In the book Isn’t Religion Weird? Quotations for Atheists by Dave Lane, an anonymous quote reads: “Why does God punish us with suffering throughout life and an eternity in hell afterwards? Because we are born evil and depraved! But why are we born evil and depraved? Because God makes us that way. So God makes us a certain way and then punishes us for being that way!”
From childhood, I was taught to believe that the sin nature (original sin) is passed down from the father (since Adam) and that this is why Jesus had to be born of a virgin. In other words, Jesus did not have a sin nature because he did not have a physical/earthly father. This view equates having a sin nature with being a sinner, in that being born with a sin nature means we are born sinful or born sinners. Psalm 51:5 is often used as support: “Behold, I was brought forth in iniquity, and in sin my mother conceived me” (NKJV).
This verse has been interpreted as David claiming to have been born sinful, but closer inspection shows that this is not what the text says. In the second phrase, “in sin my mother conceived me” obviously has nothing to do with David personally, the sin (whatever it may be) clearly belongs to his mother (and most likely his father, since she couldn’t conceive a child on her own). The first phrase, “I was brought forth in iniquity” does not say David was born full of iniquity. A very literal interpretation seems to imply that David was conceived and birthed before wedlock took place between his parents. A more metaphorical interpretation, as the poetic Psalms often take, could simply be that David was lamenting that he was born into a sinful world, suffering from the consequences of Adam’s sin. Either way, the verse in no way says that David claimed to be born a sinner.
With this in mind, the concept of original sin being passed down as a sin nature that is equated with sin itself does not really have scriptural support.
Original sin (committed by Adam) brought death to the world (Romans 5:12), and all of us, and even nature itself (Romans 8:22), suffers the consequences of Adam’s sin. But like a baby, nature is innocent of sin. One does not need to have been part of a particular sin to suffer its consequences (as in the case of victims of drunk drivers).
I’ve heard countless ministers mention original sin as just cause for God sending a person to hell, spouting from the pulpit that “none of us are righteous, no not one” (Romans 3:10). But was the apostle Paul really including babies in this verse?
Since many Christians believe that babies are born sinners (and since breathing/existing/crying is not a sin, then it can only be assumed they believe babies are at that point only guilty of Adam’s sin), and since most also believe God is love and would not send a baby to hell, they also believe in the “age of accountability.” In this way, all sinful babies (guilty of Adam’s sin) and young children (possibly also guilty of their own sin) who die too young to repent/seek Jesus are not sent to hell. They are not held accountable for Adam’s sin, and are even excused/forgiven of their own sins, without believing in Jesus.
In other words, they were found innocent.
To take this a step farther, if all “sinless/innocent” people (babies, stillborns, and most likely the majority of very young children, people with Down syndrome, etc.) will not go to hell because of Adam’s sin, then who is going to hell only for Adam’s sin? What sinful people are being judged/going to hell only because of Adam’s sin and not their own?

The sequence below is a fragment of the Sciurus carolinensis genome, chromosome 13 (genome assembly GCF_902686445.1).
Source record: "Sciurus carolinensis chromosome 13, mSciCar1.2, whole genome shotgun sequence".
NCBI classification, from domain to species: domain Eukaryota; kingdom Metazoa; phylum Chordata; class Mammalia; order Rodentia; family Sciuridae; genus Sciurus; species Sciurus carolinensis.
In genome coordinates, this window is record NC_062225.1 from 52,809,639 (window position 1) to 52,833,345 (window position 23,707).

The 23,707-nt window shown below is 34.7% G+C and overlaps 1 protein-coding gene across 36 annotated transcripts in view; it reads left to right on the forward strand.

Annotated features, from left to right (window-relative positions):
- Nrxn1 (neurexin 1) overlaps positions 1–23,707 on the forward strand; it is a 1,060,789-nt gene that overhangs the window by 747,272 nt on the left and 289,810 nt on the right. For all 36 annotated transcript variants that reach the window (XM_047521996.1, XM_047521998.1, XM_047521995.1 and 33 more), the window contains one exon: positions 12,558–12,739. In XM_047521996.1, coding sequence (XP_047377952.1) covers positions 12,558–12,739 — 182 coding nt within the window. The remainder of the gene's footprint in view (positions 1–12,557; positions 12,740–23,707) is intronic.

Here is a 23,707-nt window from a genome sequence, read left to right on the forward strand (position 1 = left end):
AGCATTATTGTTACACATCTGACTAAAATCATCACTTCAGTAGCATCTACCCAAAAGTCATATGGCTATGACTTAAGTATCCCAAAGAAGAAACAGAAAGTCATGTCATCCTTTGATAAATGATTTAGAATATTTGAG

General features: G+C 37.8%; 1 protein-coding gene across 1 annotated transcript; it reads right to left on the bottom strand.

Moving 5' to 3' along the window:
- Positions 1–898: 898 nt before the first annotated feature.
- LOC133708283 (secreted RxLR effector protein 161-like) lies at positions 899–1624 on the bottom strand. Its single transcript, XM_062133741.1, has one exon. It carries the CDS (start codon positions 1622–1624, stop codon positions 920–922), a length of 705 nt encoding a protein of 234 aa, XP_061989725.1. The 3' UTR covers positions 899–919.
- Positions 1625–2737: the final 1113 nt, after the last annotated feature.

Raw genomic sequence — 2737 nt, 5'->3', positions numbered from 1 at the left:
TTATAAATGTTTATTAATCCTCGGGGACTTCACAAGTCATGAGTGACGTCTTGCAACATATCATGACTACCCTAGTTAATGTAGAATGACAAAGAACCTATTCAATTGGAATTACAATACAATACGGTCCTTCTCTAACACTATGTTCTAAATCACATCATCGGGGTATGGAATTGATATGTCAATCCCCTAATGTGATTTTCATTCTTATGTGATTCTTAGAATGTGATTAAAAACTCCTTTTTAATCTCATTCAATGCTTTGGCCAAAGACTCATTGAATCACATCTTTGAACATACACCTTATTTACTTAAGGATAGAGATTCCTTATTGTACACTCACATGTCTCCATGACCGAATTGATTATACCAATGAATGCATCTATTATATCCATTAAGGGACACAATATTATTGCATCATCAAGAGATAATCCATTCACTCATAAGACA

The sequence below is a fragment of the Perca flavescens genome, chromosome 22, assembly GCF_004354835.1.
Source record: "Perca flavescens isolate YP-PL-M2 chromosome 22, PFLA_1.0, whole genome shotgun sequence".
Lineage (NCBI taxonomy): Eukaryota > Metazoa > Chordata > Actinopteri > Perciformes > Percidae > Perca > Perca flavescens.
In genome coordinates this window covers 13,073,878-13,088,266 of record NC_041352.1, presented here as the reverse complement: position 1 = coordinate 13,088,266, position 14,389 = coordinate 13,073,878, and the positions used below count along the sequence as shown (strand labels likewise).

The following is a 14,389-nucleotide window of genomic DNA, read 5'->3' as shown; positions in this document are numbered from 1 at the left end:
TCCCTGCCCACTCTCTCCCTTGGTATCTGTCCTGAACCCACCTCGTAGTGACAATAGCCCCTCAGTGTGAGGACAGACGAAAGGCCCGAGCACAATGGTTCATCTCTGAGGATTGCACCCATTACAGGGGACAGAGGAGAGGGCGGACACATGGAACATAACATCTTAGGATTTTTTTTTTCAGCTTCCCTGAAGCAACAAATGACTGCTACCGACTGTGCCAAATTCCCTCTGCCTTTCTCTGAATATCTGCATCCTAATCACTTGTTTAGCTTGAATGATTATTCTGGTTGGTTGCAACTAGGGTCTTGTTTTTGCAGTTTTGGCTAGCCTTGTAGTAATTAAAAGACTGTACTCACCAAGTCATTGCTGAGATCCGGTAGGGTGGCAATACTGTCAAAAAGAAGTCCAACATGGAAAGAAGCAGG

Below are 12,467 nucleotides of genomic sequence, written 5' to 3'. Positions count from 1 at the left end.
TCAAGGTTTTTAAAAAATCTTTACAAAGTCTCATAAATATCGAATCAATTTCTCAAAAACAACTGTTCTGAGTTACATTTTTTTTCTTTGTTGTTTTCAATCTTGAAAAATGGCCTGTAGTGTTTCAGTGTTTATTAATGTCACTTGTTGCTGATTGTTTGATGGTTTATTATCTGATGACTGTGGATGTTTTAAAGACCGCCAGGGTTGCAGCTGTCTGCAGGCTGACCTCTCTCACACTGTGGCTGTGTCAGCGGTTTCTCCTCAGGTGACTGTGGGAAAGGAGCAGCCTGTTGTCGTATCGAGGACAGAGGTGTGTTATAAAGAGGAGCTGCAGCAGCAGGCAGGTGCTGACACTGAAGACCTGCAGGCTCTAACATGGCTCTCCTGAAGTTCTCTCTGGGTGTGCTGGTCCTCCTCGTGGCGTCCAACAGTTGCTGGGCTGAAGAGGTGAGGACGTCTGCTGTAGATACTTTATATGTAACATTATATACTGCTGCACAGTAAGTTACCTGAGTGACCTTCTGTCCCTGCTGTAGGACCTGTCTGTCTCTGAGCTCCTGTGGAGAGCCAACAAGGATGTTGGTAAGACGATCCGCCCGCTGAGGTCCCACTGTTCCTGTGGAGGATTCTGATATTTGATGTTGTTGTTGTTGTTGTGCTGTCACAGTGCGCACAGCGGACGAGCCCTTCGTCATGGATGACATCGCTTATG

The idea of being judged and found guilty of original sin implies that God is saying, “Well, I want to send as many people to hell as I can, so if there is a person who manages not to sin his whole life, I can rest easy that I can send him to hell for Adam’s sin.” Obviously that’s ridiculous, but like the unknown atheist in the opening quote, that is what the nonbelieving world hears when Christians speak of being born evil: “God makes us a certain way and then punishes us for being that way!”
If we consider then, that possessing a sin nature does not make us a sinner, merely that it makes us a descendant of Adam, we see that a sin nature is not sin itself, but a tendency towards sin. In other words, because of Adam’s sin, we now all have a sin nature, but a sin nature doesn’t equal instant wickedness at birth (or conception). The Bible tells us that we all sin, so we all eventually fall prey to that tendency. Thus, if babies are born innocent, with a propensity for evil, then it’s not about an “age of accountability” that a person enters into for life after committing his first “real” sin, it’s more about leaving the “age of innocence” forever behind after he commits that first sin.
Some might argue that possessing a sin nature means a person no longer has the ability to not sin as Adam once did (assuming the person lived long enough to leave the “age of innocence”), and that Jesus was born of a virgin so that he, like Adam, possessed the ability to not sin when tempted, and where Adam failed, Jesus succeeded. But that still reverts back to the genetic idea that God creates us the way we are and then punishes us for it. Since there are no scriptures that connect the virgin birth to sin or sin nature, Jesus’ miraculous entrance into the world could simply have been to fulfill such prophecies as Genesis 3:15 and Isaiah 7:14. Caution should be exercised when adding genetic implications to the virgin birth, and should never be done so dogmatically, as without scriptural support it falls into the realm of speculation.